Protests were also held in dozens of other cities across the country opposing the parliamentary bill that would reduce the powers of the anti-corruption prosecutor’s office (DNA) and prevent it from investigating magistrates.
“I cannot remain passive in the face of this attempt to undermine the independence of the judiciary,” 35-year-old doctor Oana told AFP.
The bill would also mean the president could no longer name senior prosecutors.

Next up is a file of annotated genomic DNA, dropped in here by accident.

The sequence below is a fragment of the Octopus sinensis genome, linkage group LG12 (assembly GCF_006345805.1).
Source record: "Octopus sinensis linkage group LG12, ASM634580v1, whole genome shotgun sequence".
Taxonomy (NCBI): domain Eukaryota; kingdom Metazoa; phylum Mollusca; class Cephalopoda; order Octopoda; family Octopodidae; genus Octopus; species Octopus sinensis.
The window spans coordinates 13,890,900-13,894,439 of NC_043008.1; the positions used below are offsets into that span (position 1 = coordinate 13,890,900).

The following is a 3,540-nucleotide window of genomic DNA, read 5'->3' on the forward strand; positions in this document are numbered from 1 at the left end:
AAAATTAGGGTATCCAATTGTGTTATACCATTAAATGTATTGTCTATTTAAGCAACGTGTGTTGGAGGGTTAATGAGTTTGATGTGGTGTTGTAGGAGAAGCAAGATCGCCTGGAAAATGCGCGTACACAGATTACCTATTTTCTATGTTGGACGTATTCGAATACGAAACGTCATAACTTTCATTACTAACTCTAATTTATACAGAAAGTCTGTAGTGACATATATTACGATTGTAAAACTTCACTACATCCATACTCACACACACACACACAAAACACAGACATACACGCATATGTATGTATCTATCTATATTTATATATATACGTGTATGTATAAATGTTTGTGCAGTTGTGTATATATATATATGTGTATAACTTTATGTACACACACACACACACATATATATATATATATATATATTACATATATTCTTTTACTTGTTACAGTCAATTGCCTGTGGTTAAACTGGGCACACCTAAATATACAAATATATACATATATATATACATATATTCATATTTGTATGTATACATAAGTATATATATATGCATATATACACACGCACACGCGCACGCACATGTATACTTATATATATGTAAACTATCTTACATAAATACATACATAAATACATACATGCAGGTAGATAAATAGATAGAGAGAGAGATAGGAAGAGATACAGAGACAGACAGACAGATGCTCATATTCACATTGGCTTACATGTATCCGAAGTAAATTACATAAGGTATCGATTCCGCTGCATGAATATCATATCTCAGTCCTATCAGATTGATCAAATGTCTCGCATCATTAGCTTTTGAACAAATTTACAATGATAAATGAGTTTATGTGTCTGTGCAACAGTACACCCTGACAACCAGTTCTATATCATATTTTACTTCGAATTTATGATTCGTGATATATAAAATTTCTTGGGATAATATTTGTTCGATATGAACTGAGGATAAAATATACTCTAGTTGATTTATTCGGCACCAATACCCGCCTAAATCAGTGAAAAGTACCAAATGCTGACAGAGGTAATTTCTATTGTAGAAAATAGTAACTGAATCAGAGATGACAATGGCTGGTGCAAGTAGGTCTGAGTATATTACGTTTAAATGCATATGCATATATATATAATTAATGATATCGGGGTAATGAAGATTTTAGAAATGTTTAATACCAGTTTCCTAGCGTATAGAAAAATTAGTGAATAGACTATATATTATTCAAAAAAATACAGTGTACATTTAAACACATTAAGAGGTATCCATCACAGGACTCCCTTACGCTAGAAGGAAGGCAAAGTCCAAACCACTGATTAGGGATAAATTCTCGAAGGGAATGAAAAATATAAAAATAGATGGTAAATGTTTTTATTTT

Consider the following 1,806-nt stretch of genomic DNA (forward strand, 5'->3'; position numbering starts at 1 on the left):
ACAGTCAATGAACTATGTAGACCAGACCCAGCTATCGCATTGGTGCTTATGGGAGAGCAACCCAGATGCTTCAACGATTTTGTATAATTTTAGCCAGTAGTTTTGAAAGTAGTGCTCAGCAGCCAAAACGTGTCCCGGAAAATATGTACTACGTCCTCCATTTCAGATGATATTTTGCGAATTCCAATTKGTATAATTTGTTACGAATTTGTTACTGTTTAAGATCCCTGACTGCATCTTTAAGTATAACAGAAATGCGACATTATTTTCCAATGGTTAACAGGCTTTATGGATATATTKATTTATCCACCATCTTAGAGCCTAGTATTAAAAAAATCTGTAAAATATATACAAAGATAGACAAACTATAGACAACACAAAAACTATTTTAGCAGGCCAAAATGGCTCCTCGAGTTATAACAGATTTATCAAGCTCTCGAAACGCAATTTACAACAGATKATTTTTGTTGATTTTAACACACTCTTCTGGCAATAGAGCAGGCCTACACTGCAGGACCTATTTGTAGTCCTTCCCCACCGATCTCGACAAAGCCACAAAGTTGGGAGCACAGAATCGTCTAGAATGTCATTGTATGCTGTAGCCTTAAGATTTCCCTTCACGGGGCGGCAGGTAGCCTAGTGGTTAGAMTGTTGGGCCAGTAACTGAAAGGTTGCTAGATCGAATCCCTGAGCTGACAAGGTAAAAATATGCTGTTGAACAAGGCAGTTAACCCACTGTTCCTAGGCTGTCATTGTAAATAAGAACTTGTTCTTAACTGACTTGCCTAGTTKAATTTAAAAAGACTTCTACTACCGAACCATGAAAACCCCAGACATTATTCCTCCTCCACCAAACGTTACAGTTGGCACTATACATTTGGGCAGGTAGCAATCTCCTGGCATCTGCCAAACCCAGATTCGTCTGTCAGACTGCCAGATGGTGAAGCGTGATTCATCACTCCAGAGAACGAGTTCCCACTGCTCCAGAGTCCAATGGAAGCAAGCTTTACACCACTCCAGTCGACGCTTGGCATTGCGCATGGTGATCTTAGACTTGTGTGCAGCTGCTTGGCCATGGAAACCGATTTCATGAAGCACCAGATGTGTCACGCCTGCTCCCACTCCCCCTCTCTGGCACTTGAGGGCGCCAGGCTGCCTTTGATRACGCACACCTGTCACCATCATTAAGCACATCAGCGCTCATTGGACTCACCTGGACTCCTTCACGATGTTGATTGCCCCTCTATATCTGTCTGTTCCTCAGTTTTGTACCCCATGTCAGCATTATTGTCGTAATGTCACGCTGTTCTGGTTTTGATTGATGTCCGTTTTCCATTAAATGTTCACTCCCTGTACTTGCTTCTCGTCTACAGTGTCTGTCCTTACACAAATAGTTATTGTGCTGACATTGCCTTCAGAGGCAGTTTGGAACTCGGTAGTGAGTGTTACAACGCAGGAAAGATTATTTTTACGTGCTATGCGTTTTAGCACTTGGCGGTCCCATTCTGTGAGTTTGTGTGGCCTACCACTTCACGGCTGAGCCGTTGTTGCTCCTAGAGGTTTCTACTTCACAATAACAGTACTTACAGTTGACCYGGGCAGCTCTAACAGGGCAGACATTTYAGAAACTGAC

“This new reform worries me because its only goal is to defend corrupt leaders,” said another protester, Puica Marinea, 61.
In January, the Social Democratic government tried to soften anti-corruption laws, only to backtrack under pressure after a series of huge protests, the largest since the end of communism in 1989.
The European Commission has warned Romania that its bid to overhaul its justice system could undermine efforts to stamp out rampant corruption.
Romania joined the EU in 2007 and in recent years has been enjoying high growth rates, but both Brussels and the International Monetary Fund have pressed the government to do more to tackle graft.
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